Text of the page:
To modify the meaning of Jesus’ clear statement is a dangerous path to take. We should remain with the Church as Peter confirmed for all of the twelve. Especially since Jesus re-stated what He intended during the Last Supper, as each of the three synoptic Gospels assure us:
Now as they were eating, Jesus took bread, and blessed, and broke it, and gave it to the disciples and said, “Take, eat; this is my body.” And he took a cup, and when he had given thanks he gave it to them, saying, “Drink of it, all of you; for this is my blood of the covenant, which is poured out for many for the forgiveness of sins. (Matthew 26:26-28)
And as they were eating, he took bread, and blessed, and broke it, and gave it to them, and said, “Take; this is my body.” And he took a cup, and when he had given thanks he gave it to them, and they all drank of it. And he said to them, “This is my blood of the covenant, which is poured out for many. (Mark 14:22-24)
And he took bread, and when he had given thanks he broke it and gave it to them, saying, “This is my body which is given for you. Do this in remembrance of me.” And likewise, the cup after supper, saying, “This cup which is poured out for you is the new covenant in my blood. (Luke 22:19-20)
Even St. Paul makes clear what Jesus intended, not once but twice:
The cup of blessing which we bless, is it not a participation in the blood of Christ? The bread which we break, is it not a participation in the body of Christ? Because there is one bread, we who are many are one body, for we all partake of the one bread. (1 Corinthians 10:16-17)
St. Paul even states that he received it directly from Jesus, which ends with a very stern warning:
For I received from the Lord what I also delivered to you, that the Lord Jesus on the night when he was betrayed took bread, and when he had given thanks, he broke it, and said, “This is my body which is for you. Do this in remembrance of me.” In the same way also the cup, after supper, saying, “This cup is the new covenant in my blood. Do this, as often as you drink it, in remembrance of me.” For as often as you eat this bread and drink the cup, you proclaim the Lord’s death until he comes. Whoever, therefore, eats the bread or drinks the cup of the Lord in an unworthy manner will be guilty of profaning the body and blood of the Lord. (1 Corinthians 11:23-27)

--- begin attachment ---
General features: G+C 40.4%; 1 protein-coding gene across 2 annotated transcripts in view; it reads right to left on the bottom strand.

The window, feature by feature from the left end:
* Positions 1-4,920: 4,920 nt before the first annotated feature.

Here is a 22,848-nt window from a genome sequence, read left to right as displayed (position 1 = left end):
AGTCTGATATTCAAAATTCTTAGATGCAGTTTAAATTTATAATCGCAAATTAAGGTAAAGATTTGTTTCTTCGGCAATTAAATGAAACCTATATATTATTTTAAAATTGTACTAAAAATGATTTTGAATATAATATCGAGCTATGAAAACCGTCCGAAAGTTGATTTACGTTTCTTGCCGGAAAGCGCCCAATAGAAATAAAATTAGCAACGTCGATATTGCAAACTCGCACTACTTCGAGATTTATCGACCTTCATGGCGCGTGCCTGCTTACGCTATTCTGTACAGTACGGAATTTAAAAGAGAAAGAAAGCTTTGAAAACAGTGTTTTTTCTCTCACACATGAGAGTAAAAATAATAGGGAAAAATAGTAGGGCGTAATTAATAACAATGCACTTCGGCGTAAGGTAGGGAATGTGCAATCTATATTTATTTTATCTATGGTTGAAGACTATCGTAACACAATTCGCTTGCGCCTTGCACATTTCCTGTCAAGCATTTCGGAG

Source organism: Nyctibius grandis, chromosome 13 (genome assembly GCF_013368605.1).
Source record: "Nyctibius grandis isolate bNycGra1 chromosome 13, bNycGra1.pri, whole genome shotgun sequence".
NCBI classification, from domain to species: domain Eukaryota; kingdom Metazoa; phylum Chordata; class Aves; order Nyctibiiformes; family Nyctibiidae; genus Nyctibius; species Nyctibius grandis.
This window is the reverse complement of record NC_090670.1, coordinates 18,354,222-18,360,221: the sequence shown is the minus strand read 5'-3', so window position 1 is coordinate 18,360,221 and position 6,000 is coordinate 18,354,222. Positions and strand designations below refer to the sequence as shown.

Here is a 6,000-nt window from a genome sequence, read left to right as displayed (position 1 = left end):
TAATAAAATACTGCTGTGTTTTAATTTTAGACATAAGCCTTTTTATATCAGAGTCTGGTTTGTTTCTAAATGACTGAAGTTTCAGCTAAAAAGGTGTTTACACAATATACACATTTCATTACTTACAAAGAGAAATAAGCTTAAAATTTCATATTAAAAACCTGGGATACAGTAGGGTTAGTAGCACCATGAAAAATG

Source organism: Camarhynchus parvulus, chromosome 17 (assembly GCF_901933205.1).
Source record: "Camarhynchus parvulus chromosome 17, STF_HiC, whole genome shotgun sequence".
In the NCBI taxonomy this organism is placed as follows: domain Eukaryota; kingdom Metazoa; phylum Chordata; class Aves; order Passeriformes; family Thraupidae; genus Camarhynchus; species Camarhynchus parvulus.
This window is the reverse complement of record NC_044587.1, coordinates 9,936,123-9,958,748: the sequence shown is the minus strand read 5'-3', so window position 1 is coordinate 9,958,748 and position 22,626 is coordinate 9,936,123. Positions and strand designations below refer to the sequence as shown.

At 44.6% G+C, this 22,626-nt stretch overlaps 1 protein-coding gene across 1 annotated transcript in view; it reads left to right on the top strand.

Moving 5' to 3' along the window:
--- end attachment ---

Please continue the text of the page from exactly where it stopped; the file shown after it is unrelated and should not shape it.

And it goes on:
Finally, we can see, from the statements of the Early Church Fathers, that the Real Presence of Jesus in the Eucharist was sincerely held from the earliest times in the Church.
St. Ignatius of Antioch, circa 110 AD. St. Ignatius succeeded St. Peter as bishop of Antioch. He would know St. Peter personally.:
“I desire the Bread of god which is the flesh of Jesus Christ, who was the seed of David, and for drink I desire His Blood, which is love incorruptible.
St. Ignatius of Antioch was a disciple of St. John the Evangelist, so it is more than reasonable that St. Ignatius would have this correct.
St. Justin Martyr 100/110 – circa 165:
For not as common bread nor common drink do we receive these; but since Jesus Christ our Saviour was made incarnate by the word of God and had both flesh and blood for our salvation, so too, as we have been taught, the food which has been made into the Eucharist by the Eucharistic prayer set down by Him and by the change of which our blood and flesh is nourished, is both the flesh and blood of that incarnated Jesus.
St. Irenaeus circa 140 – 202 AD:
He took from among creation that which is bread , and gave thanks, saying, “This is My Body.” The cup likewise, which is from creation to which we belong, He confessed to be His Blood.
The evidence for the Real Presence in Holy Scripture is overwhelming. This should comfort Catholics that their belief in the Real Present is built on a very solid foundation. It is regrettable that those who rely on “Sola Scriptura”, only Scripture, do not believe what is actually written in the Bible?